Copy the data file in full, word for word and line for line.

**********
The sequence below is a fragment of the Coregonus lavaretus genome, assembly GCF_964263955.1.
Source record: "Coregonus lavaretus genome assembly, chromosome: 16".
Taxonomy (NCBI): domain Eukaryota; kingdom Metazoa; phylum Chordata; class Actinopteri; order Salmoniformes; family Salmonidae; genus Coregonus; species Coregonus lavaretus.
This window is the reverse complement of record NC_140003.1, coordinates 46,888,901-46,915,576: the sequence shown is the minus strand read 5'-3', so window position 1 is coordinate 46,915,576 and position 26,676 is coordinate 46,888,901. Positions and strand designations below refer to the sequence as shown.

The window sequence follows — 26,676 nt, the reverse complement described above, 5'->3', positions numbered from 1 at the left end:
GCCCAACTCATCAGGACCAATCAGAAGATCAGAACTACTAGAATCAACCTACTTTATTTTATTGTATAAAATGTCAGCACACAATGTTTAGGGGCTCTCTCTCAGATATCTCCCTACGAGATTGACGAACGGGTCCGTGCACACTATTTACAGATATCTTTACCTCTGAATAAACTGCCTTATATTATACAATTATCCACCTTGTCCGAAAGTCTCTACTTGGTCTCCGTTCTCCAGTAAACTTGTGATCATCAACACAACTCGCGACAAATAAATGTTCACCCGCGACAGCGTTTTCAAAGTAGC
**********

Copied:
The sequence below is a fragment of the Coregonus lavaretus genome, assembly GCF_964263955.1.
Source record: "Coregonus lavaretus genome assembly, chromosome: 16".
Taxonomy (NCBI): domain Eukaryota; kingdom Metazoa; phylum Chordata; class Actinopteri; order Salmoniformes; family Salmonidae; genus Coregonus; species Coregonus lavaretus.
This window is the reverse complement of record NC_140003.1, coordinates 46,888,901-46,915,576: the sequence shown is the minus strand read 5'-3', so window position 1 is coordinate 46,915,576 and position 26,676 is coordinate 46,888,901. Positions and strand designations below refer to the sequence as shown.

The window sequence follows — 26,676 nt, the reverse complement described above, 5'->3', positions numbered from 1 at the left end:
GCCCAACTCATCAGGACCAATCAGAAGATCAGAACTACTAGAATCAACCTACTTTATTTTATTGTATAAAATGTCAGCACACAATGTTTAGGGGCTCTCTCTCAGATATCTCCCTACGAGATTGACGAACGGGTCCGTGCACACTATTTACAGATATCTTTACCTCTGAATAAACTGCCTTATATTATACAATTATCCACCTTGTCCGAAAGTCTCTACTTGGTCTCCGTTCTCCAGTAAACTTGTGATCATCAACACAACTCGCGACAAATAAATGTTCACCCGCGACAGCGTTTTCAAAGTAGC